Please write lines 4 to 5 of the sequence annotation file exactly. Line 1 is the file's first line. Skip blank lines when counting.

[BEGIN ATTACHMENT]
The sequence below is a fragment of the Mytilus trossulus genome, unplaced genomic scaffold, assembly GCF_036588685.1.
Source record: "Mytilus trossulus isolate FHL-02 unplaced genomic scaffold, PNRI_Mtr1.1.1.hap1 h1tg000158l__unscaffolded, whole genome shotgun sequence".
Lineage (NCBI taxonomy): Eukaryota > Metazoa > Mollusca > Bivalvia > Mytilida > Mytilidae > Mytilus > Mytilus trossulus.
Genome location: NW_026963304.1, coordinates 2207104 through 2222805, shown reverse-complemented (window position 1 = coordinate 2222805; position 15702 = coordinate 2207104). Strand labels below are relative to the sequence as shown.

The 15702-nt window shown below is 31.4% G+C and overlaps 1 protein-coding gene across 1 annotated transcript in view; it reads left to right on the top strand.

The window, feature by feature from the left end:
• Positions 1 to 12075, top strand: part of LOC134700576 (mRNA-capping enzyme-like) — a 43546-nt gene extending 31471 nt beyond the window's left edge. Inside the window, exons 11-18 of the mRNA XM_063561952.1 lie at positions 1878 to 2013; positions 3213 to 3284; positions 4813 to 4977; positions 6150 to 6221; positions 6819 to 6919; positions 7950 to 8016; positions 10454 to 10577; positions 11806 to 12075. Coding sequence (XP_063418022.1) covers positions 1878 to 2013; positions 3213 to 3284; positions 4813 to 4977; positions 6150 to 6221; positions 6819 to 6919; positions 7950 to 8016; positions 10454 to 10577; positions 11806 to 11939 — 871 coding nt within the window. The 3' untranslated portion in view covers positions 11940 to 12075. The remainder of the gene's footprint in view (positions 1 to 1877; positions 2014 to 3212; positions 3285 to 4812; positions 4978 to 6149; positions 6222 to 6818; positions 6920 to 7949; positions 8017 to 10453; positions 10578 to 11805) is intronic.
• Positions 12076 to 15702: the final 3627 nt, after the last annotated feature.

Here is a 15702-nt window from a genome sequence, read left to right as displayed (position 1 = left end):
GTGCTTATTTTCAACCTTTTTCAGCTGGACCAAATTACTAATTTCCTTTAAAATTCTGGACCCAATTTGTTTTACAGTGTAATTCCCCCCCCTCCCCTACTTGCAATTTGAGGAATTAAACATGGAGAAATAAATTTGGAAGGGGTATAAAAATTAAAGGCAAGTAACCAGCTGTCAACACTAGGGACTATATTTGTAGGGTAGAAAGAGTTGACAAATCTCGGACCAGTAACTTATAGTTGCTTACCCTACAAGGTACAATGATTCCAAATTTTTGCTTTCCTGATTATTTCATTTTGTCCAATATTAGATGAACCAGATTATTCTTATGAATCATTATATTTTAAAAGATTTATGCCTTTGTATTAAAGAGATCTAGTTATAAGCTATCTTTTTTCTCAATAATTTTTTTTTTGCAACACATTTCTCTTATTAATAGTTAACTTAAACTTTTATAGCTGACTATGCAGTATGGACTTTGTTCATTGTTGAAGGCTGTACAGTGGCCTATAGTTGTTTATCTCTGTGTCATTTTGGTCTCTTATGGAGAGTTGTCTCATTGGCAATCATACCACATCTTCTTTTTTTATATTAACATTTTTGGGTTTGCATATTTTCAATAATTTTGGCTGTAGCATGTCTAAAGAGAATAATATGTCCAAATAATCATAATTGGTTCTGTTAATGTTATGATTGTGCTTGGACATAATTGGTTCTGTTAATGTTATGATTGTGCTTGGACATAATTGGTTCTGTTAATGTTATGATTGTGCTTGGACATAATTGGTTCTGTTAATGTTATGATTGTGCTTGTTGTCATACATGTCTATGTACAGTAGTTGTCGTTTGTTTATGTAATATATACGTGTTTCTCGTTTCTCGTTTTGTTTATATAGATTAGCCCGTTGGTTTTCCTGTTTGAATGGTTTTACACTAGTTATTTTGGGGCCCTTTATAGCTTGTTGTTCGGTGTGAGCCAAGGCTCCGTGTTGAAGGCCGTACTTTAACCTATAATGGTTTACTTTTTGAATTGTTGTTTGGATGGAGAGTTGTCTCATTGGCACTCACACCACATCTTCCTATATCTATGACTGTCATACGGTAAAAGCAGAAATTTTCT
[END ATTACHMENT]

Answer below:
Genome location: NW_026963304.1, coordinates 2207104 through 2222805, shown reverse-complemented (window position 1 = coordinate 2222805; position 15702 = coordinate 2207104). Strand labels below are relative to the sequence as shown.

The 15702-nt window shown below is 31.4% G+C and overlaps 1 protein-coding gene across 1 annotated transcript in view; it reads left to right on the top strand.